Anesthesia type General
Airway Endotracheal tube
Lines and access Peripheral IV
Monitors Standard ASA / 5-Lead EKG
Primary anesthetic considerations
Preoperative Full stomach precautions
Intraoperative Rapid sequence induction
Postoperative PONV

An appendectomy is generally performed as an urgent or emergent procedure to treat appendicitis. Appendicitis can occur at any age, but is more common in patients 19-25 years old. Appendicitis is common, occurring in about 7% of the population. An appendectomy can be performed laparoscopically or as an open procedure. Surgical practice has largely transitioned to the laparoscopic approach[1].

Preoperative management

Preoperative evaluation

System Considerations
  • Acute abdominal pain can cause respiratory impairment (respiratory splinting) resulting in atelectasis
  • May be dehydrated due to fever, emesis, and reduced oral intake
  • Assess volume status by checking vital signs, mucus membranes, skin turgor.
  • IV hydration before anesthetic induction
  • Patients typically present with nausea and vomiting.
  • Patients with acute abdomen should be treated as if they have full stomachs.
  • Muscular resistance to palpation (muscle guarding) can correlate with severity of the inflammatory process.
  • Patients typically have moderate leukocytosis with left shift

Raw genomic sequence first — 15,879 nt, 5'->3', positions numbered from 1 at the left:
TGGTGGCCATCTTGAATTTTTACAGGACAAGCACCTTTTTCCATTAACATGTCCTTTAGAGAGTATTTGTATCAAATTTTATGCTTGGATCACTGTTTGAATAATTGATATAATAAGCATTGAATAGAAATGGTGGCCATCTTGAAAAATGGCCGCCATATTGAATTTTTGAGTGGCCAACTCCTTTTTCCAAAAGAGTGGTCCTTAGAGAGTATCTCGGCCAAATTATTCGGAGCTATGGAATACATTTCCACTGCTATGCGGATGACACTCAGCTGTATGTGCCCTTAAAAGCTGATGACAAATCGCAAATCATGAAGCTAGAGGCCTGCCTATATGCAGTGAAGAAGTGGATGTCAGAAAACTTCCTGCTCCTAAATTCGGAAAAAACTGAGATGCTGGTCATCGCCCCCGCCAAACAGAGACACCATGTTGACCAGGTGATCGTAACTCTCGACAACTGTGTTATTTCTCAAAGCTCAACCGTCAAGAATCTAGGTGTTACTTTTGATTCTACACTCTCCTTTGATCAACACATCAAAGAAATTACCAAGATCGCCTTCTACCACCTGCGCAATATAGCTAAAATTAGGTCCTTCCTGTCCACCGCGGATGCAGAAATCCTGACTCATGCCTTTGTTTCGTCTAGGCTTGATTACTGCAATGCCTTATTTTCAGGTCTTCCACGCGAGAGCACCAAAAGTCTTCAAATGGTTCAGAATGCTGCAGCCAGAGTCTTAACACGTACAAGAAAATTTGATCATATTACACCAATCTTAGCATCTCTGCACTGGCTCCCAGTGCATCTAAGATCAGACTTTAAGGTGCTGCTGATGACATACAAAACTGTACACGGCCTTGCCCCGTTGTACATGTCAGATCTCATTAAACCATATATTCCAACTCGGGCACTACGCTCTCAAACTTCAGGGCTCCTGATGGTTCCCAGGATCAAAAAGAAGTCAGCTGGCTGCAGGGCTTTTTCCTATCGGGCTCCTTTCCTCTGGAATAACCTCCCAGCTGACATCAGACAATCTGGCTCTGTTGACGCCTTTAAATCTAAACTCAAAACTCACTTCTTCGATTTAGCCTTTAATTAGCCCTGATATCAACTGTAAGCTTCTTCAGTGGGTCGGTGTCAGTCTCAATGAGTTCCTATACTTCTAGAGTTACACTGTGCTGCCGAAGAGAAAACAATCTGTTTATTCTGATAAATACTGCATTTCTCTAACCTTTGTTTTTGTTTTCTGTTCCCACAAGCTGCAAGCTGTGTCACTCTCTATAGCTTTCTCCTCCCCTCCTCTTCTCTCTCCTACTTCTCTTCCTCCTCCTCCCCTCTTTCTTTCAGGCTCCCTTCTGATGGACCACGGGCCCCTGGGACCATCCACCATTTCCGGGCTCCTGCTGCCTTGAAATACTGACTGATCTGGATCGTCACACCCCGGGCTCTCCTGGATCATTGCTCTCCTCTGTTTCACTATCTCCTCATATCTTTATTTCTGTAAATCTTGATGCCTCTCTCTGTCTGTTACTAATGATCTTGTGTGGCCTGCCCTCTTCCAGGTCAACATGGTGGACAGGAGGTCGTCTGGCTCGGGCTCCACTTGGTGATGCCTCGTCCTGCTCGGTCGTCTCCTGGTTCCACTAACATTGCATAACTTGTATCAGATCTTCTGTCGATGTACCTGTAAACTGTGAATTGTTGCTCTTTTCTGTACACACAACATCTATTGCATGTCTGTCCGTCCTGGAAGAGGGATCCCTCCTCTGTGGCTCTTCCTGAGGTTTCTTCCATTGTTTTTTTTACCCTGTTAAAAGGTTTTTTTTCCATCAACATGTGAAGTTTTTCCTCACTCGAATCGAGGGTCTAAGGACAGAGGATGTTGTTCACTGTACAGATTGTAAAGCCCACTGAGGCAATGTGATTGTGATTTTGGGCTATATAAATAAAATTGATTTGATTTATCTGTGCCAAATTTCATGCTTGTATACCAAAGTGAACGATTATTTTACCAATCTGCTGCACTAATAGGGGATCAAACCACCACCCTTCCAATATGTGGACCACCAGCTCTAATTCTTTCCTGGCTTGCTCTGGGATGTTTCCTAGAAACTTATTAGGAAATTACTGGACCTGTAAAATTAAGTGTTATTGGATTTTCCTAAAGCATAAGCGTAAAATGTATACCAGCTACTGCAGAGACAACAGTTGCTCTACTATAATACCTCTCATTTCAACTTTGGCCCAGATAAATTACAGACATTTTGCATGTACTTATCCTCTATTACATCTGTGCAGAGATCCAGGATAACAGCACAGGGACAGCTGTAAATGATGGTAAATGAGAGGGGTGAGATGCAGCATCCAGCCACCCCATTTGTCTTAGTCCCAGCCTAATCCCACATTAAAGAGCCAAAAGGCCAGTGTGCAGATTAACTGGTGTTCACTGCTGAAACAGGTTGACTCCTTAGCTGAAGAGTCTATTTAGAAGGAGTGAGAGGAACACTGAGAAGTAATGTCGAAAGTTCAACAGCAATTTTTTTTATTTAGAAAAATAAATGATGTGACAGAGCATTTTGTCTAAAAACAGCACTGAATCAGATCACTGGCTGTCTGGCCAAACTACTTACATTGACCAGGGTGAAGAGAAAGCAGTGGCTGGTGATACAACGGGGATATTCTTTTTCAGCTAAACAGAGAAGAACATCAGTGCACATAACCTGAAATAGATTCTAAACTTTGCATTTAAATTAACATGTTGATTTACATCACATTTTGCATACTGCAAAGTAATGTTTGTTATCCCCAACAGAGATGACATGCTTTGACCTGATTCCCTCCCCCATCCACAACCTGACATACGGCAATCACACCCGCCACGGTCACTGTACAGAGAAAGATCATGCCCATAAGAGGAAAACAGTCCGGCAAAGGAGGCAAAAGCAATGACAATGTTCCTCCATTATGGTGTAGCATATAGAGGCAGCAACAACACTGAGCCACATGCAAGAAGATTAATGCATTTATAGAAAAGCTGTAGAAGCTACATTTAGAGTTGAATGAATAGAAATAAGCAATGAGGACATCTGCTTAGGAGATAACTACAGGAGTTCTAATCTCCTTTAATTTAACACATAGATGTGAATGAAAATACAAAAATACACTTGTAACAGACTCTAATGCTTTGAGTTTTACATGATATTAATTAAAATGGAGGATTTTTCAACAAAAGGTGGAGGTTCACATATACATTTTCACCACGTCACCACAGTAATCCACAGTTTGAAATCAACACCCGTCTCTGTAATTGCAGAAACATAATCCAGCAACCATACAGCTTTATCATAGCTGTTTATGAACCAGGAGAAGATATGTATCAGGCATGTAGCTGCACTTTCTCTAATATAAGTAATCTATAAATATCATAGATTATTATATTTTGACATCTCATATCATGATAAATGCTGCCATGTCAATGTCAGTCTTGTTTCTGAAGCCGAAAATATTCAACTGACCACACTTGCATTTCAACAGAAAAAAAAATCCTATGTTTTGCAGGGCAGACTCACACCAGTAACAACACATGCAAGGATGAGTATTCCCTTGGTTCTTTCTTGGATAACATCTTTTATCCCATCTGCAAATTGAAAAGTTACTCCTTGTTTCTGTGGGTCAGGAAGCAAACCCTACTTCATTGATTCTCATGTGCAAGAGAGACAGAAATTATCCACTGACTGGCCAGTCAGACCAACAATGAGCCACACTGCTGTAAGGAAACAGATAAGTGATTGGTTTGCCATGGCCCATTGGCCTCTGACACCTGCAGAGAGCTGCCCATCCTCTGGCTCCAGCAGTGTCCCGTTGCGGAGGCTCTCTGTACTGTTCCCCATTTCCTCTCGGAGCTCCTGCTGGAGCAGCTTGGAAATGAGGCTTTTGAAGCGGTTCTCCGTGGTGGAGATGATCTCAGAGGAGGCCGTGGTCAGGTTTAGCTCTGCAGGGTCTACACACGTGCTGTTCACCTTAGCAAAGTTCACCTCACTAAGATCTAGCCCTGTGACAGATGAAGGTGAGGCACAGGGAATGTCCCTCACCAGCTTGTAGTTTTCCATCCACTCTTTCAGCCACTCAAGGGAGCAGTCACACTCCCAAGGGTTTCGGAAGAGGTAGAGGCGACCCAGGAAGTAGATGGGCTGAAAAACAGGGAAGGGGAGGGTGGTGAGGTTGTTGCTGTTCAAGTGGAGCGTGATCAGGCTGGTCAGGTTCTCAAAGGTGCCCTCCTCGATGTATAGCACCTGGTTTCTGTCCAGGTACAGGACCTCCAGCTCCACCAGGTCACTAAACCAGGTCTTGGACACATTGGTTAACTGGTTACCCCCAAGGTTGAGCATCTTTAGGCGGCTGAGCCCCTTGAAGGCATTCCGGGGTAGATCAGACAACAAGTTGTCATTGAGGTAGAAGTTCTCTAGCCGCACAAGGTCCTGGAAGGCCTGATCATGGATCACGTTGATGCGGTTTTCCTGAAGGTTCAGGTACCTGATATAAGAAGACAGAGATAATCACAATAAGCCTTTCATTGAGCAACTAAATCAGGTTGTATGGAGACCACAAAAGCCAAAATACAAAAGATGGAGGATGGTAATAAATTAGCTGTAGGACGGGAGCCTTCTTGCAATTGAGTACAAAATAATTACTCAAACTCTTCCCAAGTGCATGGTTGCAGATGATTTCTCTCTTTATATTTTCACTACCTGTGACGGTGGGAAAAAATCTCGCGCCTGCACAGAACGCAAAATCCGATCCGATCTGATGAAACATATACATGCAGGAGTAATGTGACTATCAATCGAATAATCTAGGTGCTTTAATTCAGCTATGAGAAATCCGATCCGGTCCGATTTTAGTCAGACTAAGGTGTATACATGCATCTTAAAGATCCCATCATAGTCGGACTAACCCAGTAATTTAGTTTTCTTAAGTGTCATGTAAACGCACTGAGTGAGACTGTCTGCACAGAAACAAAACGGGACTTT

• Expect hemoconcentration if patient dehydrated
  • CBC
  • Chemistry Panel
  • Pregnancy test (for women of child bearing age)

Operating room preparation

  • OG Tube (or NG if going to be left post-op)
  • Verify pre-incisions antibiotics required

Regional and neuraxial techniques

  • Consider pre-incision nerve blocks

Intraoperative management

Monitoring and access

  • Standard ASA monitors
  • 5-lead EKG
  • Urinary catheter
  • 1 peripheral IV (typically 18-20 gauge)

Induction and airway management

  • Pre-oxygenate with 100% FiO2
  • Rapid Sequence Induction (RSI)
  • Intubation


  • Supine
  • Secure or tuck the arms / Check IV

Maintenance and surgical considerations

  • Standard maintenance
    • Consider avoiding nitrous oxide given potential for bowel dissension and increased risk of PONV
  • Place OG/NG before surgical incision to decompress the stomach
  • Maintain normovolemia and normothermia


  • Extubate when patient awake and able to protect airway
  • PONV prophylaxis

Postoperative management


  • PACU
    • Patients undergoing laparoscopic appendectomy can often be discharged home from PACU
  • Encourage early post-operative ambulation

Pain management

  • Oral analgesics
  • Non-opioid analgesics
    • Ketoralac (Toradol)
    • Acetaminophen (Tylenol)
  • IV narcotics for breakthrough pain

Potential complications

  • PONV
  • Urinary retention (consider straight catheterization of bladder prior to emergence)

Procedure variants

Open Appendectomy Laparoscopic Appendectomy
Position Supine Supine
Surgical time 1 hour 30-90 mins
EBL <75 mL <75 mL
Postoperative disposition PACU PACU
Mortality Perforated: 2%

Non-perforated: <0.1%

Perforated: 2%

Non-perforated: <0.1%

Complications Perforation










Conversion to Open

Pain 5-7 4


  1. Bhangu, Aneel; Søreide, Kjetil; Di Saverio, Salomone; Assarsson, Jeanette Hansson; Drake, Frederick Thurston (2015). "Acute appendicitis: modern understanding of pathogenesis, diagnosis, and management". The Lancet. 386 (10000): 1278–1287. doi:10.1016/S0140-6736(15)00275-5.